By David M. O’Dens and Kerry M. Hayden

Business Counsel Services

Judgment Liens vs. Texas Homesteads: Down for the Count?

Perhaps one of the most famous lines in American pugilism was Muhammad Ali’s: “Float like a butterfly, sting like a bee.” For decades, judgment creditors and judgment debtors have been trading punches in the post-judgment ring, either in an effort to collect judgments owed or to avoid paying the same. The ebb and flow of this fight has seen the exchange of heavy punches, sometimes staggering one or the other. Now, the Texas Legislature may have delivered a knock-out blow to judgment creditors.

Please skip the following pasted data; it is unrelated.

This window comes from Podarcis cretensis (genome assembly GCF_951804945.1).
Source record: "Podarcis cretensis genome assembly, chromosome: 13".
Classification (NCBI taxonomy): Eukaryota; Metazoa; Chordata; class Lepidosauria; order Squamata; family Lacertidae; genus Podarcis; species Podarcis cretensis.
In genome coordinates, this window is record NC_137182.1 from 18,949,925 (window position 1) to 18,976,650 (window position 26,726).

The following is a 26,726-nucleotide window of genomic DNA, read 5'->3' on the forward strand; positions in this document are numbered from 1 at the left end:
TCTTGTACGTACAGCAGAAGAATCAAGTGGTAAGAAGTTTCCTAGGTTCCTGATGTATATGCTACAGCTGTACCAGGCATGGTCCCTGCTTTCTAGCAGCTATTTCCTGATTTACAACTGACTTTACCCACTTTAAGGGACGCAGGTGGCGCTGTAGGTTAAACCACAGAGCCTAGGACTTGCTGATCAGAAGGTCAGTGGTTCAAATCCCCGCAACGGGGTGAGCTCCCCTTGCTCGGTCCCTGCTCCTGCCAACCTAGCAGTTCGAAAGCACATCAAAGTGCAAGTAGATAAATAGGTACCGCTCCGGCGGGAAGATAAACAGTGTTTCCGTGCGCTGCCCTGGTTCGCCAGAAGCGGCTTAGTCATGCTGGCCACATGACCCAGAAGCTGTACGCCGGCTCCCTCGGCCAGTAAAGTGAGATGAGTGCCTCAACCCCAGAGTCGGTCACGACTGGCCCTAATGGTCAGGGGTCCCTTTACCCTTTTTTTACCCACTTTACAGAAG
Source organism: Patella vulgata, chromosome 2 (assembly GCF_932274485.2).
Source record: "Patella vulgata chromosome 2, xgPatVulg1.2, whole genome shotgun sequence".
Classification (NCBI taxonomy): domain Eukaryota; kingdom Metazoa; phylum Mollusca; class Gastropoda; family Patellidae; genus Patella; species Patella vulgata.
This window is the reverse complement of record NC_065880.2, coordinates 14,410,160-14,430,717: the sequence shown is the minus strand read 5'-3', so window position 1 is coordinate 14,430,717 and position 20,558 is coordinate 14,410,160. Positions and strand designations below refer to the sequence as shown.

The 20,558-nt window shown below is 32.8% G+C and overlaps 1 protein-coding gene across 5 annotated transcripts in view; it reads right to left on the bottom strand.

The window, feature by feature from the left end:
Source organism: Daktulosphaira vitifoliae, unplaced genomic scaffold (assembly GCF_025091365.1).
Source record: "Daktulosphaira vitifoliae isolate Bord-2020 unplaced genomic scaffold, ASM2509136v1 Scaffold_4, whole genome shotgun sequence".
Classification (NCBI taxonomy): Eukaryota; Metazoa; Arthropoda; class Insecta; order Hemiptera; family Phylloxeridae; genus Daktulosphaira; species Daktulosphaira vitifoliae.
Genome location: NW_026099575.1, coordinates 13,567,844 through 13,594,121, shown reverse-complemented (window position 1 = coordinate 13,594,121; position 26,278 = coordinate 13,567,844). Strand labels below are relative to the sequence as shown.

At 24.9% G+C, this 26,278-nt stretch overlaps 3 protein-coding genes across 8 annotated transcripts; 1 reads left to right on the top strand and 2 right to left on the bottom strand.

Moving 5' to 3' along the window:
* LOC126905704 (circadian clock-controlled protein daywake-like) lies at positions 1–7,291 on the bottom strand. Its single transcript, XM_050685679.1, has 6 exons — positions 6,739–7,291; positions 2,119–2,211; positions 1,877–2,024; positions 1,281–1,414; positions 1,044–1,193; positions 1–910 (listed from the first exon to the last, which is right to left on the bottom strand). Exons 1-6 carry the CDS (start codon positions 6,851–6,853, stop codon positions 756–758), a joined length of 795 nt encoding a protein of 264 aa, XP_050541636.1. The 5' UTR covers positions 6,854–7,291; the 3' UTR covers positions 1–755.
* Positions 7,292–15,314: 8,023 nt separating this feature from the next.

The fight usually starts the same. In the first round, a creditor secures a judgment against a debtor and then files an abstract of the judgment in every county where the debtor possesses, or may possess, real property. The filing of the abstract creates a judgment lien on any real property in that county. TEX. PROP. CODE ANN. § 52.001 (West 2007). Usually, although not always, the judgment lien attaches to the debtor’s homestead property. This, in and of itself, is not an issue. The Texas Supreme Court has observed that a lien against a homestead is never valid (in the sense of being enforceable) unless it secures payment for certain debts provided for in the Texas Constitution. TEX. CONST. art. XVI, § 50; Benchmark Bank v. Crowder, 919 S.W.2d 657, 660 (Tex. 1996). This does not mean, however, that a lien that is not valid and enforceable is completely without effect. As one Texas Court of Appeals has observed: “Under [the Texas Property Code] statutory provisions, a judgment lien is ‘perfected,’ or brought into existence against a debtor’s property, by recording and indexing an abstract of judgment in the county where the property lies. The debtor’s homestead is not exempt from the perfected lien; rather, the homestead is exempt from any seizure attempting to enforce the perfected lien.” Exocet, Inc. v. Cordes, 815 S.W.2d 350, 352 (Tex. App. – Austin 1991, no writ).